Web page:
I got mixed results painting with Valspar Ultra Premium.
Jan 8, 2010 (Updated Feb 7, 2010)
Review by Jennifer Kate
Rated a Very Helpful Review
Pros:Can look wonderful when done.
Great color selections at Lowe's.
Cons:May need primer, especially for light colors.
Drippy and spattery.
More than one coat may be needed.
The Bottom Line: Ultra Premium is not the experience I had with this Valspar paint. Its coverage and ease of application is inferior to Valspar Signature Colors.
I recently repainted two rooms in my house with Valspar paint. I changed the light tan walls in my sitting room to a beautiful putty color, and painted an accent wall in my kitchen a handsome dusty violet. Having chosen the colors on a whim during a visit to Lowes, I decided to buy both wall (eggshell finish) and trim (semigloss finish) paints from their Valspar line. As the clerk mixed my order, she didn't ask me much about my painting experience or walls. For example, she didn't inquire if I was planning to prime the tan walls with primer before applying the putty color. Nor did she ask whether I planned to prime the wood trim before applying the semigloss paint. She quickly prepared my order and handed me a gallon of Valspar Ultra Premium paint in eggshell finish and a quart in semigloss for the trim and a few stir sticks.
Recommend this product?
Some Facts and Observations about Ultra Premium Interior:
* Washable, stain resistant (I can't verify this)
* Soap and water clean-up (yes, this is true)
* Mildew resistant finish (I can't verify this)
* 100% Acrylic durability
* Low VOC, Low Odor (Yes, I noticed very little odor during application)
* Available at Lowe's (A gallon of Ultra Premium costs about $22 at Lowes)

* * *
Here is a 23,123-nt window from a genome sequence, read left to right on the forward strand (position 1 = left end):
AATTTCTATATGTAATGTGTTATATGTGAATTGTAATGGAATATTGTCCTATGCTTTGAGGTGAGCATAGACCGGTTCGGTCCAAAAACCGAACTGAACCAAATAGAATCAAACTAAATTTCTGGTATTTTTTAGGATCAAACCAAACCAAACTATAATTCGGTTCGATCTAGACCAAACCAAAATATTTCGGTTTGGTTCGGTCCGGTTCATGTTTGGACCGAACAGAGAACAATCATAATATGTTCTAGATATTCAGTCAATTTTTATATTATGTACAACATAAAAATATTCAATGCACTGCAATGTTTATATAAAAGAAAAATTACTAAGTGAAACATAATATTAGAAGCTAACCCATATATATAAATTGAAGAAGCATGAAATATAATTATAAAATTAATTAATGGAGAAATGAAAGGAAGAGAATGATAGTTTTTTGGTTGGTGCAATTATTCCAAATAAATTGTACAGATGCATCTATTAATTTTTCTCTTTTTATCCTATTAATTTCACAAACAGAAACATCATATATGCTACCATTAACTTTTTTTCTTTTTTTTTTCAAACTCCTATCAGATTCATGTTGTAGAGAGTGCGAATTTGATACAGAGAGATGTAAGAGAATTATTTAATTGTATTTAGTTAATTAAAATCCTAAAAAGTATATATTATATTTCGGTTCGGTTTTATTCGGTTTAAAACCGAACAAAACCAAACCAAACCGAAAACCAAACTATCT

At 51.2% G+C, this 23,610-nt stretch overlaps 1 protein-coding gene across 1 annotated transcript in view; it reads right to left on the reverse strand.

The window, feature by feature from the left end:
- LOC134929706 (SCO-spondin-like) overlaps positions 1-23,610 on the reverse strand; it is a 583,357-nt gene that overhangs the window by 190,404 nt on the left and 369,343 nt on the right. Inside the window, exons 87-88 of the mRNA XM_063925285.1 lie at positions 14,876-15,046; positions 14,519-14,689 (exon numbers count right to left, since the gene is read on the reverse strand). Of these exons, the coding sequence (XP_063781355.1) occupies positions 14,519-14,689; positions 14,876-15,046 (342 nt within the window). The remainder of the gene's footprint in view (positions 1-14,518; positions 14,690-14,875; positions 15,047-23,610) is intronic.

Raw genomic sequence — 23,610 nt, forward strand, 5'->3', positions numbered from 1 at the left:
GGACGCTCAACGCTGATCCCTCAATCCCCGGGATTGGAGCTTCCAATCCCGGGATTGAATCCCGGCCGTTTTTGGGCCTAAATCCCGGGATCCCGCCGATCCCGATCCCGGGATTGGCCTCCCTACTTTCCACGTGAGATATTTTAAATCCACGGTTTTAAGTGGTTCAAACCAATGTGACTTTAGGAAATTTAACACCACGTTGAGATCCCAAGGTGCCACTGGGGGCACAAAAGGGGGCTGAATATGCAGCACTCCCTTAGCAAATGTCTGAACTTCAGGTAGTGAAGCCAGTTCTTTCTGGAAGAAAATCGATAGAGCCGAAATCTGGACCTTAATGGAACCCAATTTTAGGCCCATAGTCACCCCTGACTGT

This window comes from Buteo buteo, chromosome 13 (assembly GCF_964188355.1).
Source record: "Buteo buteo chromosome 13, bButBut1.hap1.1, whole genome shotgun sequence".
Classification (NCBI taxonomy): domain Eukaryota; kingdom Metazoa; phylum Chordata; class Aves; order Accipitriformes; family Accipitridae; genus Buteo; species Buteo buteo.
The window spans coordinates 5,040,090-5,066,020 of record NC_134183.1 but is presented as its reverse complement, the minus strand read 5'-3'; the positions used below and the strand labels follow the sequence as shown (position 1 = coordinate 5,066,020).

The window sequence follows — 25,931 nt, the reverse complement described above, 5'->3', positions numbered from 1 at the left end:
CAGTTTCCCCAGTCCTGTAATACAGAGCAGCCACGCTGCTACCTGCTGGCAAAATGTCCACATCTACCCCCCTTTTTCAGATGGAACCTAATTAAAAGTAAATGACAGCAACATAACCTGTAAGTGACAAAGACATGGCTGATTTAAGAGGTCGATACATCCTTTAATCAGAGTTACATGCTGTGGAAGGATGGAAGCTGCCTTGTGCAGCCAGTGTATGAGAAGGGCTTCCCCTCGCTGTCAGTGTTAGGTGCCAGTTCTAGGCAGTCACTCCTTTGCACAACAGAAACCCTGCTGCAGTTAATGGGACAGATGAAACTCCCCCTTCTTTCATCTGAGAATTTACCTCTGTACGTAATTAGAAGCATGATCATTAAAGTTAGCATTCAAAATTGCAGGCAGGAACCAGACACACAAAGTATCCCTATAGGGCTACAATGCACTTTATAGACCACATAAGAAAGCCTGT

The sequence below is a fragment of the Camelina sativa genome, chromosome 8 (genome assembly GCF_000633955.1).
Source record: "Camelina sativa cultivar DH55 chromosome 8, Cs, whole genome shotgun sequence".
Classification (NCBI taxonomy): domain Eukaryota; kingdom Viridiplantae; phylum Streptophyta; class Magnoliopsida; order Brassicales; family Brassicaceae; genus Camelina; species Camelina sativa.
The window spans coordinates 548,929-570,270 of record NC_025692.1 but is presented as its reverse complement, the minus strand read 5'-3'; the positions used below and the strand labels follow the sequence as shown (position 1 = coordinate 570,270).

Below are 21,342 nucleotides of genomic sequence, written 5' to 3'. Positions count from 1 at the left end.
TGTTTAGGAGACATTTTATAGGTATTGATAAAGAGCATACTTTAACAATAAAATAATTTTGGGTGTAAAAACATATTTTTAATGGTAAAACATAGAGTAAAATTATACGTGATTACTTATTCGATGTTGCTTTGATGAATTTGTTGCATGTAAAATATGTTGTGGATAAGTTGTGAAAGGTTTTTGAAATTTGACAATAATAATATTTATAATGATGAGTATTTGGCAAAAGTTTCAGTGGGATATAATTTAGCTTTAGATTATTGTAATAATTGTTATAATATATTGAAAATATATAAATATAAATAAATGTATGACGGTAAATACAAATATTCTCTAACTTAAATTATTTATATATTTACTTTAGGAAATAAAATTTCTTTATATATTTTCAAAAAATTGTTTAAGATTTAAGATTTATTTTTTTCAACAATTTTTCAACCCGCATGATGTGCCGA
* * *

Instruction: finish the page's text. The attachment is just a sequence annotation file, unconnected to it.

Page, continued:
* Surfaces should be primed first before applying ~ you should be aware of this requirement, and the Valspar website does mention that priming is necessary. I should have known this first, so hopefully you will learn from my mistake!
* More helpful info about preparing surfaces for Ultra Premium paint is available on the Valspar website. Unless you've used Valspar paints before, it is a good idea to compare paints and know what kind of preparation and coverage you require before selecting one.
Drippy, Uneven and Unsatisfactory Coverage
I decided to tackle the front room first. I needed to get the painting finished that day, since our wood bookshelves and cabinets were scheduled for installation the following day, and the walls needed to be finished prior to the carpenter's visit. Almost immediately, I sensed something was not going right with the paint application. As I rolled and brushed the paint on the walls, my Ultra Premium Interior paint was not covering the tan color underneath! The tan color was showing through the paint, and overall the coverage was unevenly distributed. My brushed and rolled areas didn't mesh together well when dry. After the Ultra Premium coat dried, I rebrushed and rolled the areas again, and still didn't achieve full coverage of the tan underneath. To complicate matters, my old and new colors are about the same brightness (just different hues), so I was having a tough time seeing where I had painted and where I hadn't, since the new color wasn't covering completely.
Adios Ultra Premium. Why are you called Ultra Premium?